Kansas City, Mo., is not necessarily a city that comes to mind when you think of an arts destination, but nothing could be farther from the truth. Home to several museums, including the nationally recognized Nelson-Atkins Museum of Art, the city also boasts a symphony orchestra, an opera, and a ballet company. And now, with the opening of the Kauffman Center for the Performing Arts this past fall, the city's spot as an arts powerhouse has been solidified.
The building was a labor of love for the project's chairwoman, philanthropist Julia Irene Kauffman, as she saw her mother's vision through to completion. Muriel McBrien Kauffman had wanted a performing arts center for the city, and started planning it in 1994. In 2000, Julia Kauffman and the Muriel McBrien Kauffman Foundation—a fund established by Julia's late mother to support arts organizations in Kansas City—made a gift of $105 million to launch the project.
Located on a five-acre site in the heart of the city, the building helps weave together three distinct neighborhoods: downtown, the Crossroads Arts District, and the Power & Light District. Designed by architect Moshe Safdie and his firm, Cambridge, Mass.–based Safdie Architects, the project sits confidently on the city's horizon, and its unique architectural form—a ribbed, helmetlike shape—gives Kansas City a notable landmark.
While the Kauffman Center as a whole strikes a sizeable urban presence, the real cause for celebration is its technical prowess, most of which is hidden in its structure, acoustical performance, and lighting. The center is made up of several buildings in one, wrapped in an envelope of metal and glass. It has two main performance halls, Helzberg Hall, which will be the Kansas City Symphony's permanent new home, and the Muriel Kauffman Theater, which will be the performance space for the Kansas City Ballet and the Lyric Opera of Kansas City.
Each hall is structurally independent of one another as well as the main glass-enclosed lobby area known as Brandmeyer Hall. This was done to assure state-of-the-art acoustical conditions in each of the performance venues, something not lost on the world-class musicians, vocalists, and dancers who performed during the building's opening celebrations.
The same attention to detail that is paid to the architecture, structure, and acoustics is also paid to the lighting, both inside and out. Safdie Architects worked with Cambridge, Mass.–based Lam Partners on the architectural lighting, and with Los Angeles–based Theatre Projects Consultants on the theatrical lighting.
As Glenn Heinmiller, Lam Partners' principle-in-charge of the project, explains, his firm has a long history of working with Safdie's office. In designing the lighting for the Kauffman Center, he knew it would need to be about keeping the lighting to a focused minimum in order to highlight the architectural features.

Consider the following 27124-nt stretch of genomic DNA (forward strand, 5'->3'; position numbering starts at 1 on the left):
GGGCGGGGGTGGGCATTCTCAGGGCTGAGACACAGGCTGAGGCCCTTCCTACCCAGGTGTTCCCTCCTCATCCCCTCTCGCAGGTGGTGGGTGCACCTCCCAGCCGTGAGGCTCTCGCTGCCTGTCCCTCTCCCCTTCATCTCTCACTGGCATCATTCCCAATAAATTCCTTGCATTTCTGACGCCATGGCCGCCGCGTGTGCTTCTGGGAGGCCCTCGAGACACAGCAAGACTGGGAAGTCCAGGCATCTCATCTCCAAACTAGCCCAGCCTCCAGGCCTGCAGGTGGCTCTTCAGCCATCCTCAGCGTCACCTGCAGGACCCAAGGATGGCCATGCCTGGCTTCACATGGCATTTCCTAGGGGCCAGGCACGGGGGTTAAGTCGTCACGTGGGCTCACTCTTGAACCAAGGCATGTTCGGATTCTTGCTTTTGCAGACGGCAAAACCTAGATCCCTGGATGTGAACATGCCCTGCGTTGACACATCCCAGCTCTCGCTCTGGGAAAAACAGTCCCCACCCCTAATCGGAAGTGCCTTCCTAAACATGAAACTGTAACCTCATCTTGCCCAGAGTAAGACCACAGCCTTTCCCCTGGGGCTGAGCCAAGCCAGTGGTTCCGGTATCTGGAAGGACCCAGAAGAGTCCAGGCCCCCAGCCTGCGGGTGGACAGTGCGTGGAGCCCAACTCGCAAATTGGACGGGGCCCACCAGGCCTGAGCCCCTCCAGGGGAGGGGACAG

One of the most dynamic of these features is the building's 65-foot-tall by 330-foot-wide glass curtainwall, which wraps the front of the building and reveals the interiors to passersby. This dramatic expanse of glass is further highlighted by 27 high-tension steel cables that anchor both the glass wall and the sloping metal roof above it, and this canopy of cables is one of the key elements of the entry drive.
Heinmiller and his team, with the assistance of local lighting firm Derek Porter Studio, have artfully lit this exterior space in a seemingly simple, yet technically sophisticated, way. Five different luminaires work in concert to illuminate the drive and its architectural features. To start, 70W metal halide (MH) floodlights with a narrow beam spread wash the structural cables. A 39W MH forward-throw bollard lights the driveway surface, and the luminaire acts as a guide to demarcate the walkway from the roadway. In-ground LED marker lights provide the edge for the building side of the roadway. And at the building base, the architectural niches along the façade are highlighted with 20W in-ground MH lensed wallwashers and soffit-recessed MR16 halogens with an adjustable gimbal.
Despite the scale of the building, the lighting design provides an intimate feel and sets the stage for the spectacle within. It perfectly complements the center, and helps to complete Muriel Kauffman's vision for Kansas City's ascendance in the arts.
Project: The Kauffman Center for the Performing Arts, Kansas City, Mo.
Architect: Safdie Architects, Cambridge, Mass.
Associate Architect: BNIM Architects, Kansas City, Mo.
Acoustics: Nagata Acoustics, Tokyo and Los Angeles
Structural Engineer and M/E/P Engineers: Arup, New York
Lighting Designer: Lam Partners, Cambridge, Mass., in association with Derek Porter Studio, Kansas City, Mo.
Theater Design and Theater Lighting: Theatre Projects Consultants, Los Angeles
Project Size: 285,000 square feet (total); Muriel Kauffman Theatre (18,900 square feet); Helzberg Hall (16,800 square feet); Brandmeyer Great Hall (15,000 square feet); Arts District Terrace (113,000 square feet)
Project Cost: $413 million
Manufacturers: Acolyte; Bartco Lighting; Bega; Cooper Lighting, Lumiere; Cooper Lighting, RSA; Dasal; DesignPlan; Edison Price; Edge Lighting; ELP; Erco; ETC; Eureka Lighting; Finelite; Focal Point; Insight Lighting; Intense Lighting; Kurt Versen; Leviton; Litecontrol; Targetti Poulsen; Lucifer Lighting; Philips Daybrite; Philips Lightolier; Philips Omega; The Lighting Quotient/Elliptipar; Selux; Tivoli; We-ef.